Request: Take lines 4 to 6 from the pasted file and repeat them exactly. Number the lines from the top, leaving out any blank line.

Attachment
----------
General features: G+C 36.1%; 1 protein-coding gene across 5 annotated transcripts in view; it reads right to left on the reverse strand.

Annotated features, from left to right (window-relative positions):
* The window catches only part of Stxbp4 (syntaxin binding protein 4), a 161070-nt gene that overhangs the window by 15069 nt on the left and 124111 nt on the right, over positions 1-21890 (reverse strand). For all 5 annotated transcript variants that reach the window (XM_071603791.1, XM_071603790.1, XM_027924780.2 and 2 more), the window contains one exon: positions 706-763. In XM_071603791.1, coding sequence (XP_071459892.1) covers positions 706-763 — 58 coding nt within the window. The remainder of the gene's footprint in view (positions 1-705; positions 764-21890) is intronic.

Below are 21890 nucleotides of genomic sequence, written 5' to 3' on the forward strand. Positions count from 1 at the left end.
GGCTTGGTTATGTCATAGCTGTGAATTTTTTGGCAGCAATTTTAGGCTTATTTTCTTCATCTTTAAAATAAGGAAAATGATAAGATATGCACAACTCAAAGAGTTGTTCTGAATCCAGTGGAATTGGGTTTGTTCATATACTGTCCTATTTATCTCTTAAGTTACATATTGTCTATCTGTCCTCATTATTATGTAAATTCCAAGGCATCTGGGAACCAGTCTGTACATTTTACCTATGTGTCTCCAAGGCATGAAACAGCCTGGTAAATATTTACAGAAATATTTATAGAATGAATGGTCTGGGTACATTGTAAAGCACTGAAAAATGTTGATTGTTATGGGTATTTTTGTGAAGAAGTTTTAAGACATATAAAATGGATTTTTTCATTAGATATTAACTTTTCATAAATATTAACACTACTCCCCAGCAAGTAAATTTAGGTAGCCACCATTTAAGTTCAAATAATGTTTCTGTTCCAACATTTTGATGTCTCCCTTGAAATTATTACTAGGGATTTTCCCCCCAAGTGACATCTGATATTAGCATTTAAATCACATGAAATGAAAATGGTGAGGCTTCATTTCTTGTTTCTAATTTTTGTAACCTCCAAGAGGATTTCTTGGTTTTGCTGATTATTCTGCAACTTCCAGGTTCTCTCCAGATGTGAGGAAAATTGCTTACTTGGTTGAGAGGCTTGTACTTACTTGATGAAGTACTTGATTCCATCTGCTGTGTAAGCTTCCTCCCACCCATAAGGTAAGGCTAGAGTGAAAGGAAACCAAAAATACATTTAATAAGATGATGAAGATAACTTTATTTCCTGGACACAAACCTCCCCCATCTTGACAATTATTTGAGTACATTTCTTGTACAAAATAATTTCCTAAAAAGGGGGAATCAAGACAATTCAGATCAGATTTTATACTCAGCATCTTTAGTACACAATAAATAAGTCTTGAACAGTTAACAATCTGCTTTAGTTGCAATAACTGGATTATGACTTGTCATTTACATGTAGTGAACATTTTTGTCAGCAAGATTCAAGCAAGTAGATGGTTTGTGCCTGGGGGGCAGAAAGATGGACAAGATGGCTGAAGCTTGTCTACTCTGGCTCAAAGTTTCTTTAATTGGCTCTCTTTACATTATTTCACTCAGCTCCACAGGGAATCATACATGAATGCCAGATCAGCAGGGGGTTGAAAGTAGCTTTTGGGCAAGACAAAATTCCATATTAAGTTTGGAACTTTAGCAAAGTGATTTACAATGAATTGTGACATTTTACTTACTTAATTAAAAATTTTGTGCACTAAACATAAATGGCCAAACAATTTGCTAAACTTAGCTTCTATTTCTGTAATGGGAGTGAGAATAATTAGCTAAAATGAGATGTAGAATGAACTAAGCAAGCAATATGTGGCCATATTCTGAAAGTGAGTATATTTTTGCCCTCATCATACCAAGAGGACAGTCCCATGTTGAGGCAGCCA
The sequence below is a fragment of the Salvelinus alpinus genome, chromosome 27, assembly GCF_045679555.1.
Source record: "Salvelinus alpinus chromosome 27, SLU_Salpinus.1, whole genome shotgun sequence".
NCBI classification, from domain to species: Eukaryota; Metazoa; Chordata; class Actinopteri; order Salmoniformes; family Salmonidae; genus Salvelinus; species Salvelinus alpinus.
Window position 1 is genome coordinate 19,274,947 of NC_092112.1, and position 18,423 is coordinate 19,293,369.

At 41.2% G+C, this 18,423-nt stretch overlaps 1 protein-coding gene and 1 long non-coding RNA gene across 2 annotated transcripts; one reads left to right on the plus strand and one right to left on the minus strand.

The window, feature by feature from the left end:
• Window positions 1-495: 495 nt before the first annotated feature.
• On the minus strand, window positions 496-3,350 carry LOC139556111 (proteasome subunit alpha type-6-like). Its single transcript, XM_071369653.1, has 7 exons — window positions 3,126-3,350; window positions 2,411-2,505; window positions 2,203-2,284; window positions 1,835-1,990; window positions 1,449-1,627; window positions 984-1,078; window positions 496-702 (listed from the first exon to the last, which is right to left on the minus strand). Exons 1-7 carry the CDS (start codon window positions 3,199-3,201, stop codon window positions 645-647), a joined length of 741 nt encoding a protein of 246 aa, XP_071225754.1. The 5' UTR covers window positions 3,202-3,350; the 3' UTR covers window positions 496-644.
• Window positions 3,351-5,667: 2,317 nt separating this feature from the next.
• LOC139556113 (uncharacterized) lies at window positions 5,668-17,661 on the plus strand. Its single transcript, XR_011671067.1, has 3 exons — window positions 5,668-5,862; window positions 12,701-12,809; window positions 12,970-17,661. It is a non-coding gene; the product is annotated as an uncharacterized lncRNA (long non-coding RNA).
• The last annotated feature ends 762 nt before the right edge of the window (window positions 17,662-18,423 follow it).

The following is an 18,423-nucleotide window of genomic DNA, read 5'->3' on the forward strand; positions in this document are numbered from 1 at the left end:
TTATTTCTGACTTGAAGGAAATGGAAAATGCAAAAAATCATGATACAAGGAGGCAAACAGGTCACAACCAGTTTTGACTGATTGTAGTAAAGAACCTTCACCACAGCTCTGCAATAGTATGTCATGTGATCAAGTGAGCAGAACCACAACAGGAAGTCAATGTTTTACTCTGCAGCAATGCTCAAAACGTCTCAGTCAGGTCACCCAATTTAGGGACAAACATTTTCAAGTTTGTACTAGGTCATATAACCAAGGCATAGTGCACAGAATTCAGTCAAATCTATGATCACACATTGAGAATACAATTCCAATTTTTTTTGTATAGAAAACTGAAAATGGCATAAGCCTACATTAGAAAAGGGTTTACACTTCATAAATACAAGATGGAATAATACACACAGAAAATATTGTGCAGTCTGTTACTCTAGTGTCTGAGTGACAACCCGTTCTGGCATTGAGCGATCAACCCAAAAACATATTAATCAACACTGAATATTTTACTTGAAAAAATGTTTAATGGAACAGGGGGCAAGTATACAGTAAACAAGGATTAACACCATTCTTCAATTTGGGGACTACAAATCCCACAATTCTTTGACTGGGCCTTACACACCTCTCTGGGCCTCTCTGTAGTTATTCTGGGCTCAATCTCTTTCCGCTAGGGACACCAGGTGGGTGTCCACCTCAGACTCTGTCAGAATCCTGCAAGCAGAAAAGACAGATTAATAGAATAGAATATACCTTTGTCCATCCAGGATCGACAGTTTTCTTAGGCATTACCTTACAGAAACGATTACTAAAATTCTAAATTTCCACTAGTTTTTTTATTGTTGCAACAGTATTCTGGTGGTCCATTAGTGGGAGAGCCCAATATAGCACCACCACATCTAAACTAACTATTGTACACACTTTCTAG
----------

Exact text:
Below are 21890 nucleotides of genomic sequence, written 5' to 3' on the forward strand. Positions count from 1 at the left end.
GGCTTGGTTATGTCATAGCTGTGAATTTTTTGGCAGCAATTTTAGGCTTATTTTCTTCATCTTTAAAATAAGGAAAATGATAAGATATGCACAACTCAAAGAGTTGTTCTGAATCCAGTGGAATTGGGTTTGTTCATATACTGTCCTATTTATCTCTTAAGTTACATATTGTCTATCTGTCCTCATTATTATGTAAATTCCAAGGCATCTGGGAACCAGTCTGTACATTTTACCTATGTGTCTCCAAGGCATGAAACAGCCTGGTAAATATTTACAGAAATATTTATAGAATGAATGGTCTGGGTACATTGTAAAGCACTGAAAAATGTTGATTGTTATGGGTATTTTTGTGAAGAAGTTTTAAGACATATAAAATGGATTTTTTCATTAGATATTAACTTTTCATAAATATTAACACTACTCCCCAGCAAGTAAATTTAGGTAGCCACCATTTAAGTTCAAATAATGTTTCTGTTCCAACATTTTGATGTCTCCCTTGAAATTATTACTAGGGATTTTCCCCCCAAGTGACATCTGATATTAGCATTTAAATCACATGAAATGAAAATGGTGAGGCTTCATTTCTTGTTTCTAATTTTTGTAACCTCCAAGAGGATTTCTTGGTTTTGCTGATTATTCTGCAACTTCCAGGTTCTCTCCAGATGTGAGGAAAATTGCTTACTTGGTTGAGAGGCTTGTACTTACTTGATGAAGTACTTGATTCCATCTGCTGTGTAAGCTTCCTCCCACCCATAAGGTAAGGCTAGAGTGAAAGGAAACCAAAAATACATTTAATAAGATGATGAAGATAACTTTATTTCCTGGACACAAACCTCCCCCATCTTGACAATTATTTGAGTACATTTCTTGTACAAAATAATTTCCTAAAAAGGGGGAATCAAGACAATTCAGATCAGATTTTATACTCAGCATCTTTAGTACACAATAAATAAGTCTTGAACAGTTAACAATCTGCTTTAGTTGCAATAACTGGATTATGACTTGTCATTTACATGTAGTGAACATTTTTGTCAGCAAGATTCAAGCAAGTAGATGGTTTGTGCCTGGGGGGCAGAAAGATGGACAAGATGGCTGAAGCTTGTCTACTCTGGCTCAAAGTTTCTTTAATTGGCTCTCTTTACATTATTTCACTCAGCTCCACAGGGAATCATACATGAATGCCAGATCAGCAGGGGGTTGAAAGTAGCTTTTGGGCAAGACAAAATTCCATATTAAGTTTGGAACTTTAGCAAAGTGATTTACAATGAATTGTGACATTTTACTTACTTAATTAAAAATTTTGTGCACTAAACATAAATGGCCAAACAATTTGCTAAACTTAGCTTCTATTTCTGTAATGGGAGTGAGAATAATTAGCTAAAATGAGATGTAGAATGAACTAAGCAAGCAATATGTGGCCATATTCTGAAAGTGAGTATATTTTTGCCCTCATCATACCAAGAGGACAGTCCCATGTTGAGGCAGCCA
The sequence below is a fragment of the Salvelinus alpinus genome, chromosome 27, assembly GCF_045679555.1.